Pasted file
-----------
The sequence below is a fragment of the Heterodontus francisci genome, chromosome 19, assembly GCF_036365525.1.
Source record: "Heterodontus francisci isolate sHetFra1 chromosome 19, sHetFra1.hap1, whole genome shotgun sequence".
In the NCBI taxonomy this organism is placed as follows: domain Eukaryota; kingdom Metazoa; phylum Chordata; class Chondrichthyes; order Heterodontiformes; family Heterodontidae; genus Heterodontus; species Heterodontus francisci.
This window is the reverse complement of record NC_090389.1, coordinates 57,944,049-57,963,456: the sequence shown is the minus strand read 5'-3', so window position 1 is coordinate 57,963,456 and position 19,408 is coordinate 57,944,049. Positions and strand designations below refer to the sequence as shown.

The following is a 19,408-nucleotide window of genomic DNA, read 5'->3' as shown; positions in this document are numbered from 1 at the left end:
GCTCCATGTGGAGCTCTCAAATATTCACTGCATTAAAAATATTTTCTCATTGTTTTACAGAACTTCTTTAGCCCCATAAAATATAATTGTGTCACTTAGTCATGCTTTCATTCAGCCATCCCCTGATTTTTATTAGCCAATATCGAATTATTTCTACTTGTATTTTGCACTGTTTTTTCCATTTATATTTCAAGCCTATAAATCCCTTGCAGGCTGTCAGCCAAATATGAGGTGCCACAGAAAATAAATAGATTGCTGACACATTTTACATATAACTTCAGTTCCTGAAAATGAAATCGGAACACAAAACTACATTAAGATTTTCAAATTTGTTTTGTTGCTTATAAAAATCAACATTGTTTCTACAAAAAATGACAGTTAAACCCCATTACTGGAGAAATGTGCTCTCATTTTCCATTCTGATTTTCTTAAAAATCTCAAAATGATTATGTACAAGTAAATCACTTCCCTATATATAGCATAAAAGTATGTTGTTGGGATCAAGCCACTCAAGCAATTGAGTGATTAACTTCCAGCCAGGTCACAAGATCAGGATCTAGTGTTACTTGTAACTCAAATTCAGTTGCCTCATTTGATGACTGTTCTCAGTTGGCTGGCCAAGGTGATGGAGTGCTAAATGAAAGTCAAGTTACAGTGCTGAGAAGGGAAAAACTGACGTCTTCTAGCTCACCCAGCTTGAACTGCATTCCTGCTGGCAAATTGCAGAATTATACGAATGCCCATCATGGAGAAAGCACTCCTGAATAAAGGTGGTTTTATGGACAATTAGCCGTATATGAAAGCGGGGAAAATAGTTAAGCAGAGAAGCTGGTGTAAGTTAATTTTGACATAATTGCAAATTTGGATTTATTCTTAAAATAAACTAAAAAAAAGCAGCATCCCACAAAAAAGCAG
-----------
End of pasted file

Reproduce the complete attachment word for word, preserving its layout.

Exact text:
The sequence below is a fragment of the Heterodontus francisci genome, chromosome 19, assembly GCF_036365525.1.
Source record: "Heterodontus francisci isolate sHetFra1 chromosome 19, sHetFra1.hap1, whole genome shotgun sequence".
In the NCBI taxonomy this organism is placed as follows: domain Eukaryota; kingdom Metazoa; phylum Chordata; class Chondrichthyes; order Heterodontiformes; family Heterodontidae; genus Heterodontus; species Heterodontus francisci.
This window is the reverse complement of record NC_090389.1, coordinates 57,944,049-57,963,456: the sequence shown is the minus strand read 5'-3', so window position 1 is coordinate 57,963,456 and position 19,408 is coordinate 57,944,049. Positions and strand designations below refer to the sequence as shown.

The following is a 19,408-nucleotide window of genomic DNA, read 5'->3' as shown; positions in this document are numbered from 1 at the left end:
GCTCCATGTGGAGCTCTCAAATATTCACTGCATTAAAAATATTTTCTCATTGTTTTACAGAACTTCTTTAGCCCCATAAAATATAATTGTGTCACTTAGTCATGCTTTCATTCAGCCATCCCCTGATTTTTATTAGCCAATATCGAATTATTTCTACTTGTATTTTGCACTGTTTTTTCCATTTATATTTCAAGCCTATAAATCCCTTGCAGGCTGTCAGCCAAATATGAGGTGCCACAGAAAATAAATAGATTGCTGACACATTTTACATATAACTTCAGTTCCTGAAAATGAAATCGGAACACAAAACTACATTAAGATTTTCAAATTTGTTTTGTTGCTTATAAAAATCAACATTGTTTCTACAAAAAATGACAGTTAAACCCCATTACTGGAGAAATGTGCTCTCATTTTCCATTCTGATTTTCTTAAAAATCTCAAAATGATTATGTACAAGTAAATCACTTCCCTATATATAGCATAAAAGTATGTTGTTGGGATCAAGCCACTCAAGCAATTGAGTGATTAACTTCCAGCCAGGTCACAAGATCAGGATCTAGTGTTACTTGTAACTCAAATTCAGTTGCCTCATTTGATGACTGTTCTCAGTTGGCTGGCCAAGGTGATGGAGTGCTAAATGAAAGTCAAGTTACAGTGCTGAGAAGGGAAAAACTGACGTCTTCTAGCTCACCCAGCTTGAACTGCATTCCTGCTGGCAAATTGCAGAATTATACGAATGCCCATCATGGAGAAAGCACTCCTGAATAAAGGTGGTTTTATGGACAATTAGCCGTATATGAAAGCGGGGAAAATAGTTAAGCAGAGAAGCTGGTGTAAGTTAATTTTGACATAATTGCAAATTTGGATTTATTCTTAAAATAAACTAAAAAAAAGCAGCATCCCACAAAAAAGCAG